Appeals Court Declares Des Moines Early Retirement Plan Discriminatory

August 30, 2005 ( - The Des Moines Public School system's early retirement plan discriminated against older employees because it barred those 65 years old and older from participating, an appellate court ruled.

In that ruling on Monday, the US 8 th Circuit Court of Appeals sided with Chief US District Judge Ronald Longstaff of the US District Court for the Southern District of Iowa that the Des Moines system violated federal age discrimination protections, the Associated Press reported.

Rules enacted in 2001 said eligible teachers could get their unused sick leave paid in a lump sump, but only if they were 55 to 65 years old.

”Arbitrary age discrimination occurs when an employer denies or reduces benefits based solely on an employee’s age,” wrote Circuit Judge Theodore McMillian , for the appellate court, holding that the school district’s actions violated the federal Age Discrimination in Employment Act (ADEA).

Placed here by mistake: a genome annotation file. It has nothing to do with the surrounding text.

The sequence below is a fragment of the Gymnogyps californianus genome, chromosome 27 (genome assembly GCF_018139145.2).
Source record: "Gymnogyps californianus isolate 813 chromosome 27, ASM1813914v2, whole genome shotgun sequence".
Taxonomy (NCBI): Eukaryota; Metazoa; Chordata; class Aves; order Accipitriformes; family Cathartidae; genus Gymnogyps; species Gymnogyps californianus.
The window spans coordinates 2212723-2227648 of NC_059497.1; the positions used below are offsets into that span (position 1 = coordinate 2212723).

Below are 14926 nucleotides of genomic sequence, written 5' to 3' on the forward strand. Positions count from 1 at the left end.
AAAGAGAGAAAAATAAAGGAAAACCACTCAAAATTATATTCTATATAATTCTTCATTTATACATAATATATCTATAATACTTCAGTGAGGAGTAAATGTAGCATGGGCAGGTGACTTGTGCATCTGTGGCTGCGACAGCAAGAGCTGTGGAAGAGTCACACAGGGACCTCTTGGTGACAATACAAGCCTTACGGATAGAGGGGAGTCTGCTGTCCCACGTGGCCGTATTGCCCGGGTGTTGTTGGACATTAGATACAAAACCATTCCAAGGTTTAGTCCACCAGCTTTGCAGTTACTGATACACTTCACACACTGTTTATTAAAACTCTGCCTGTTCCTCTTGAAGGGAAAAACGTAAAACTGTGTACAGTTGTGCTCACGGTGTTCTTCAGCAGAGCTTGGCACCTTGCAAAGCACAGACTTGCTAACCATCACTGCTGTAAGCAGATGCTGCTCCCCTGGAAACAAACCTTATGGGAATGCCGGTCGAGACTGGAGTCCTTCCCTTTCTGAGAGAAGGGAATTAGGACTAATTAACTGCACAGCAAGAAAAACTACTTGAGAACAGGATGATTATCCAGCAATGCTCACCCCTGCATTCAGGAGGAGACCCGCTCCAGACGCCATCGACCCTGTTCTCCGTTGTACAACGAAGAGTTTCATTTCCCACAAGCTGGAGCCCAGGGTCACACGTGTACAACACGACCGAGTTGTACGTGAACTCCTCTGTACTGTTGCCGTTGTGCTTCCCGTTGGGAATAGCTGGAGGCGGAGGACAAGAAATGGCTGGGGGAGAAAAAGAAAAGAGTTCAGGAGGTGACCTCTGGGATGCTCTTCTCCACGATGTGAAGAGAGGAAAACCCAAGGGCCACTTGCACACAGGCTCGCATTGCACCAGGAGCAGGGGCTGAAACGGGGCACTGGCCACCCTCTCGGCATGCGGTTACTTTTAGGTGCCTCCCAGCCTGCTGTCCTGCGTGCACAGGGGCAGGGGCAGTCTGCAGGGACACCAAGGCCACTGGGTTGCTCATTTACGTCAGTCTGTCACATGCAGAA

Plaintiff Robert Jankovitz, 77, ofDes Moines, challenged the plan in 2003, claiming it violated both federal and state employment protections. Five additional plaintiffs joined the lawsuit after the district court denied Jankovitz’s attempt to have the lawsuit declared a class action. Jankovitz’s sick leave payment would have been $112,200.

”When the district changed the plan, they did not give the plaintiffs a chance to participate,” said Jim Sayre, the teachers’ attorney. ”The only reason they did not have an opportunity to participate was because they were 65 or older.”

As a next step, the district’s attorneys could ask for a full-court 8th Circuit review or appeal to the US Supreme Court.

The appellate court opinion is  here .